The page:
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Sleeping On Those Long Flights Gets Better.

While we all know that flying on transoceanic flights is hard on everyone, the airlines have gone to great lengths to make it better for their travelers in first and business class. On some airlines you get seats that convert into lie flat beds and others have gone so far as to build individual suites for their premium fliers. A few have created a new class of service that is a step between business class and economy class. There is a bit more leg room and some sort of foot rest. While that is an improvement over the traditional torture devices that are called economy seating, no one has done much to make it possible for anyone to sleep comfortable on the long flights, until now.
Air New Zealand has recently announced that they are introducing the first lie flat bedding in the economy section of the aircraft. It’s not exactly what you would expect however it is still a vast improvement over the traditional seating. It’s called the Sky Couch. Here is a great article going into more detail:  http://biz.thestar.com.my/news/story.asp?file=/2010/1/26/business/20100126121116&sec=business
While there are some restrictions on the Sky Couch, along with added expenses, it is really nice to see an airline doing more for those flying in economy.  Too often the big news is the varied and amazing upgrades to first class or maybe even business class however it is rare to see major modifications to the economy section.  Hopefully this is the first in a new wave of enhancements that impact the majority of fliers.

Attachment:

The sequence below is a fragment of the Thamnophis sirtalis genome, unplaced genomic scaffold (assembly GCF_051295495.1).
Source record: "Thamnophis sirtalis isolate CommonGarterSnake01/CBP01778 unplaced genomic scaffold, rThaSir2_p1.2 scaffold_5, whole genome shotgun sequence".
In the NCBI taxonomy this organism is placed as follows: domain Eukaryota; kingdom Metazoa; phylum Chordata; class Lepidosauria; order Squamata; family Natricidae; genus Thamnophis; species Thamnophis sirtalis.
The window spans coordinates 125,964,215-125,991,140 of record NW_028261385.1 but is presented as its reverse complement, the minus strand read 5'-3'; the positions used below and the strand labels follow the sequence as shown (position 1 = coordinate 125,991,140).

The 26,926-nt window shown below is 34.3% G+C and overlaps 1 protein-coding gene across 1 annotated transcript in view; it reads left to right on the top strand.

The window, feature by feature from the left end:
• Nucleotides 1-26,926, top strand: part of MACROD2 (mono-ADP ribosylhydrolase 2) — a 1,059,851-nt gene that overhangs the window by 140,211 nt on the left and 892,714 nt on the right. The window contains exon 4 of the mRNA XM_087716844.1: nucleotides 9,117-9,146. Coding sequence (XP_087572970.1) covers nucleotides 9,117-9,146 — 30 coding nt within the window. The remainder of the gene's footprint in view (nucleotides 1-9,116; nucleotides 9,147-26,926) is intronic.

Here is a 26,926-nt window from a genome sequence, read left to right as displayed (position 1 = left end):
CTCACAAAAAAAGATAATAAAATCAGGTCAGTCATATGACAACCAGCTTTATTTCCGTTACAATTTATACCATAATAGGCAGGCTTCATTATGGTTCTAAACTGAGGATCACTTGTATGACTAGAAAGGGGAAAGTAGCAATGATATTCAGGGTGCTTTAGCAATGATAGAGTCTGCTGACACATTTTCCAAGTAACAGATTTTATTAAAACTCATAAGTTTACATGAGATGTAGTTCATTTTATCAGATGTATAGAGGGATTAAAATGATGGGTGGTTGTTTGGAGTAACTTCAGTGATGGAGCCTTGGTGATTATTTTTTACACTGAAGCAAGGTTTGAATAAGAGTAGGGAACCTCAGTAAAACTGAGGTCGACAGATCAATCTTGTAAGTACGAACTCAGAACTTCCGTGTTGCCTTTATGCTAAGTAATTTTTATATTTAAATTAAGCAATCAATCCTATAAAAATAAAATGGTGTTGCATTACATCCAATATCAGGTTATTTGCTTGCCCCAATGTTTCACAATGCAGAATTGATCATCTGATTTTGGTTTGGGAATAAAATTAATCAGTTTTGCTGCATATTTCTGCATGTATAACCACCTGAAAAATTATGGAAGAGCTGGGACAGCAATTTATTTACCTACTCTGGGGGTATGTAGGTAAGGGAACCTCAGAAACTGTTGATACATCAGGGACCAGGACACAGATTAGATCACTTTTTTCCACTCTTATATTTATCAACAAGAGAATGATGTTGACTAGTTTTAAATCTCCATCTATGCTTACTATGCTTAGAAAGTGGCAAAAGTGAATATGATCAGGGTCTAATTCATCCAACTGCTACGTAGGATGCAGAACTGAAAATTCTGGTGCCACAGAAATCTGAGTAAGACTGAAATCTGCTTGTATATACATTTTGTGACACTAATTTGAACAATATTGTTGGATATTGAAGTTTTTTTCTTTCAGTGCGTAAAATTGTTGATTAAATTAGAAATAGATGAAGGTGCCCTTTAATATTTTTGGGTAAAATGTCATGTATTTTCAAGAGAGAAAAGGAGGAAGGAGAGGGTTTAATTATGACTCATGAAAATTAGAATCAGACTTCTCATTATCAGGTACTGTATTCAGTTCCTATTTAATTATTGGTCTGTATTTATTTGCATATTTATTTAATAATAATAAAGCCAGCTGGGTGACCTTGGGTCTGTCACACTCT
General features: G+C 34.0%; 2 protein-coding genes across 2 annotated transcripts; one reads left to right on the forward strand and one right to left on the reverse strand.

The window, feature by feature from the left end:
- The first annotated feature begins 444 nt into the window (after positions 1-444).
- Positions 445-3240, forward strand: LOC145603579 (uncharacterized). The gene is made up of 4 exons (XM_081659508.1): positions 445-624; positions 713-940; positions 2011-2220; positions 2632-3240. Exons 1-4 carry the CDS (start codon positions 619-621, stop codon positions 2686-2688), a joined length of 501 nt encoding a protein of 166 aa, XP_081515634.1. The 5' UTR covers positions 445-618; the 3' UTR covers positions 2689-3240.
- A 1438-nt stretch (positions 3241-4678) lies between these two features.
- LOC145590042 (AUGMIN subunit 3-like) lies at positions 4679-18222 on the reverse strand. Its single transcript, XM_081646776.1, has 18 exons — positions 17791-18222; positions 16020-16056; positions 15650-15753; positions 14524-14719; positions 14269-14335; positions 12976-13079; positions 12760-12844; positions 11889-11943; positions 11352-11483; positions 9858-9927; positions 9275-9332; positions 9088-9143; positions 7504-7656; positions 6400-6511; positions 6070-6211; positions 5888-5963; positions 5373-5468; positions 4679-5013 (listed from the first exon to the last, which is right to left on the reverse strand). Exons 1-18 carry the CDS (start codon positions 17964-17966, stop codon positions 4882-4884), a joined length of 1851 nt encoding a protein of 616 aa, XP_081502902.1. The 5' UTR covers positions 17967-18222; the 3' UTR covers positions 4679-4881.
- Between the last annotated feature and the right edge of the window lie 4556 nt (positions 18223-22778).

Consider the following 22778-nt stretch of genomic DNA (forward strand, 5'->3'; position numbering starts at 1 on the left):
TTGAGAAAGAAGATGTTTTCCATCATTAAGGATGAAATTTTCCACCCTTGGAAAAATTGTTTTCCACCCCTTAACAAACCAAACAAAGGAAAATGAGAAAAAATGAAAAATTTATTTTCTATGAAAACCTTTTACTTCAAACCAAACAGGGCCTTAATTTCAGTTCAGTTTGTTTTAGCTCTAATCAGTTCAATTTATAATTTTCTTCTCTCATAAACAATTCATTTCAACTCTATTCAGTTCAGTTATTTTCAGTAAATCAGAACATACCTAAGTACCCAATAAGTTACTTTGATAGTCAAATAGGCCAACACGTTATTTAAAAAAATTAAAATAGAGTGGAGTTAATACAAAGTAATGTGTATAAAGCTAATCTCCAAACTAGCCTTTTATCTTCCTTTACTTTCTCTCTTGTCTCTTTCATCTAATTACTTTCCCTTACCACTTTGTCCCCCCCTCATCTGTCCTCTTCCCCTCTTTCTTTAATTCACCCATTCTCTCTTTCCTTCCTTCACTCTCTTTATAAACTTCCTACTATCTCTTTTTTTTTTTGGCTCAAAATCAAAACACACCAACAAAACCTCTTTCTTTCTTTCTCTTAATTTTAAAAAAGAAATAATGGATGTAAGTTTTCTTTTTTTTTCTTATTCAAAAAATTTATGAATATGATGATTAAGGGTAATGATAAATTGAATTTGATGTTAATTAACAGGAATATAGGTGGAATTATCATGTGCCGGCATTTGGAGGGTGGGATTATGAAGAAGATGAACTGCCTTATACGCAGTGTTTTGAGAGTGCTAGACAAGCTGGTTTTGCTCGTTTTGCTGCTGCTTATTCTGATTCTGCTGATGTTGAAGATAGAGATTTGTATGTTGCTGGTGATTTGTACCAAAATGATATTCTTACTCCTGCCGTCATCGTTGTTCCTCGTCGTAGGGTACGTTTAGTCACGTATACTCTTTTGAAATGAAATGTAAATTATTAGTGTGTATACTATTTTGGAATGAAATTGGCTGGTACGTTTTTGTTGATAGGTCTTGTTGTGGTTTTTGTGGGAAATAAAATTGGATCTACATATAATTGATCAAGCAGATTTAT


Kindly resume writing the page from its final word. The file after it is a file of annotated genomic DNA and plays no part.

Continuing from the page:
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Travel News

Changes and New Ideas

I thought I would discuss some changes that are happening in the industry that you may or not may be aware of.
For example, Qantas has announced that starting in June, 2009, qualified individuals may be assured of getting an exit row seat by paying a fee.  On their long haul flights, such as Los Angeles to Sydney, the fee will be $150.00 in each direction.  That works out to be a little more than $10.00 an hour for a little extra space.  One does have to meet all the usual requirements of being between 15 and 65, able and willing to follow directions and be able to assist in case of an emergency.  The interesting aspect of this to me, pricing aside, is that according most reviews, the exit row seats on the 747-400s and Airbus 330-200 are actually undesirable  seats that lack storage space and are frequently uncomfortable due to the fact that there are fixtures that reduce the amount of room in the seat.  The only aircraft that it seems to make any sense to spend money for an extra row seat is the Airbus 380 and then only if you are getting the rear most exit row.  And even then you are seated next to the self serve bar so you will have people standing in the area that you paid extra for.
As you can see, I’m not sure that’s a great deal.
Then there is the Air New Zealand Promotion, it’s a Matchmaking Flight. The idea is to help Americans and Kiwis to meet and mingle and to find that special someone. One can opt for a pre-flight party in Los Angeles, the flight and then the Great Matchmaking Ball a day after arriving in New Zealand.  So if you are interested in meeting that special Kiwi, this might be the deal for you.
Then came the news that Delta will start charging a $50.00 fee to check a second bag on international flights between the USA and Europe.  This will apply to all passengers who aren’t at least Silver Medallion or higher or members of the US Military traveling on orders.
The one constant in the travel industry is change so I’m sure that we will be seeing more change every day.
JM